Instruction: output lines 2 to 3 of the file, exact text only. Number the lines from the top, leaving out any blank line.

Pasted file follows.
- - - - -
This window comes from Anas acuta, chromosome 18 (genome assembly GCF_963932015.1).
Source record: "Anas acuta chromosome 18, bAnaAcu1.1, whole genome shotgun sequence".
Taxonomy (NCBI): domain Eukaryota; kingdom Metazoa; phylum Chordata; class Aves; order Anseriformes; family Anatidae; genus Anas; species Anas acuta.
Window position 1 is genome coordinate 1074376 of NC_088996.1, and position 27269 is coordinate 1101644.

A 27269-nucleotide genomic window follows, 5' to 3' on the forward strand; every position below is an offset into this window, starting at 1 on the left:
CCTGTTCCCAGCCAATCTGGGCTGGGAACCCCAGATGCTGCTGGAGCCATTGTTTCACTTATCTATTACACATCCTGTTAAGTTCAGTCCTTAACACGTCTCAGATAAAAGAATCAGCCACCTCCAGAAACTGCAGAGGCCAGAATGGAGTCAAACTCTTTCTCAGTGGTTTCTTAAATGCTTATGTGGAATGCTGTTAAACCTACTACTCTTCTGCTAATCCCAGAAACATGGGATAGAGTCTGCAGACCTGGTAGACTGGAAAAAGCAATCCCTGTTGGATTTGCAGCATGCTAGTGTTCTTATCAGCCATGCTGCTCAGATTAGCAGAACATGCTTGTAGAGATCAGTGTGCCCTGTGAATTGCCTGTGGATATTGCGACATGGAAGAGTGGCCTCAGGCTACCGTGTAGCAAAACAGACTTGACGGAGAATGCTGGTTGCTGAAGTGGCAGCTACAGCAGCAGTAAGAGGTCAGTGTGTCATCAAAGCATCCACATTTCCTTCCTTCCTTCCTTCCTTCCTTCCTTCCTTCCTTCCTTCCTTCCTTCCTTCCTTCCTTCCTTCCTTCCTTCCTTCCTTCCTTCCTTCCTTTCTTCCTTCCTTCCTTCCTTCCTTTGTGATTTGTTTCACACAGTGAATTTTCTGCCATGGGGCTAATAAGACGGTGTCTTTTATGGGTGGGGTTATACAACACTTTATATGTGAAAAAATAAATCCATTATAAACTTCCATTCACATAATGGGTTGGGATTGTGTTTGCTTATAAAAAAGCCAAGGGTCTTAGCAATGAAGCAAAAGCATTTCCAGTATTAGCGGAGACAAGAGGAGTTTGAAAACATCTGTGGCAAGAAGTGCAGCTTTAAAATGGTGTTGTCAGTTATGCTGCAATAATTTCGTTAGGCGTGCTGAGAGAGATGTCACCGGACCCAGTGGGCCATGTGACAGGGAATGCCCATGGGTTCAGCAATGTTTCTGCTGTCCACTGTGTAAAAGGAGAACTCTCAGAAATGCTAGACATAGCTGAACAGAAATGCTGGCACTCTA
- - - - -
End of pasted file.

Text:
Source record: "Anas acuta chromosome 18, bAnaAcu1.1, whole genome shotgun sequence".
Taxonomy (NCBI): domain Eukaryota; kingdom Metazoa; phylum Chordata; class Aves; order Anseriformes; family Anatidae; genus Anas; species Anas acuta.